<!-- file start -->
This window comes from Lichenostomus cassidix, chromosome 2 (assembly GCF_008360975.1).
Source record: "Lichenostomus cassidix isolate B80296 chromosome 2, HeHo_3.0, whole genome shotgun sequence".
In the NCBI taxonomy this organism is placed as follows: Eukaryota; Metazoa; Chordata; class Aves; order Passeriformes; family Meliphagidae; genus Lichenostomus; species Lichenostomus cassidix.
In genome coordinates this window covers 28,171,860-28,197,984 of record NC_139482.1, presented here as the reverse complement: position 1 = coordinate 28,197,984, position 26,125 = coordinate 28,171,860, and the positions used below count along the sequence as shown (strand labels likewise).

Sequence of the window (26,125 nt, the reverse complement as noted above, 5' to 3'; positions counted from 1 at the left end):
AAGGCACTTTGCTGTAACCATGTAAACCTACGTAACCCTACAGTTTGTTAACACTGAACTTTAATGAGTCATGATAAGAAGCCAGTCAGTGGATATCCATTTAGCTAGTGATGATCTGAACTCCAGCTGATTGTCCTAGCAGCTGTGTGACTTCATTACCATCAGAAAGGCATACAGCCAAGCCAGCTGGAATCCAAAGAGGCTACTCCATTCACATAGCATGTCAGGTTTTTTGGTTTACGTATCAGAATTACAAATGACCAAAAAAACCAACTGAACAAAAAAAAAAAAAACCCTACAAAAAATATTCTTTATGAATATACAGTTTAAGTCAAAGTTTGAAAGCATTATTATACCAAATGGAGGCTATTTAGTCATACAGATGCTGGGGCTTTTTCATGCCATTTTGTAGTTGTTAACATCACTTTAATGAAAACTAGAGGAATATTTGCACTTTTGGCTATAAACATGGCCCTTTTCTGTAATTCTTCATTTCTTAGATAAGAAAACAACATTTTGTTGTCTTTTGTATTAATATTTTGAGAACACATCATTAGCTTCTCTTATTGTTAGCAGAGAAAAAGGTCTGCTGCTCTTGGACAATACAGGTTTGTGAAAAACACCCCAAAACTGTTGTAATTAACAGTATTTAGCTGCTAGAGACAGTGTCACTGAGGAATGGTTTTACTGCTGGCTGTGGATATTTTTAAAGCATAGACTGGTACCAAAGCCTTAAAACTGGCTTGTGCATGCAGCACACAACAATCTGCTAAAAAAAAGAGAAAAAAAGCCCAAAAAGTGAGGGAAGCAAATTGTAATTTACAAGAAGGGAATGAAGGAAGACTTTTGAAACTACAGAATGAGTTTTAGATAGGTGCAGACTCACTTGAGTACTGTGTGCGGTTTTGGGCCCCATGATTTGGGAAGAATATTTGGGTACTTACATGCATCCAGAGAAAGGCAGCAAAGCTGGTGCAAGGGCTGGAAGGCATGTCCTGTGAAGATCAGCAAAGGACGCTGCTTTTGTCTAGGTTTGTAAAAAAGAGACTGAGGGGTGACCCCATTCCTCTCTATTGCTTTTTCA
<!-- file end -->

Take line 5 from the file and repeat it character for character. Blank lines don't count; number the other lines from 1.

Sequence of the window (26,125 nt, the reverse complement as noted above, 5' to 3'; positions counted from 1 at the left end):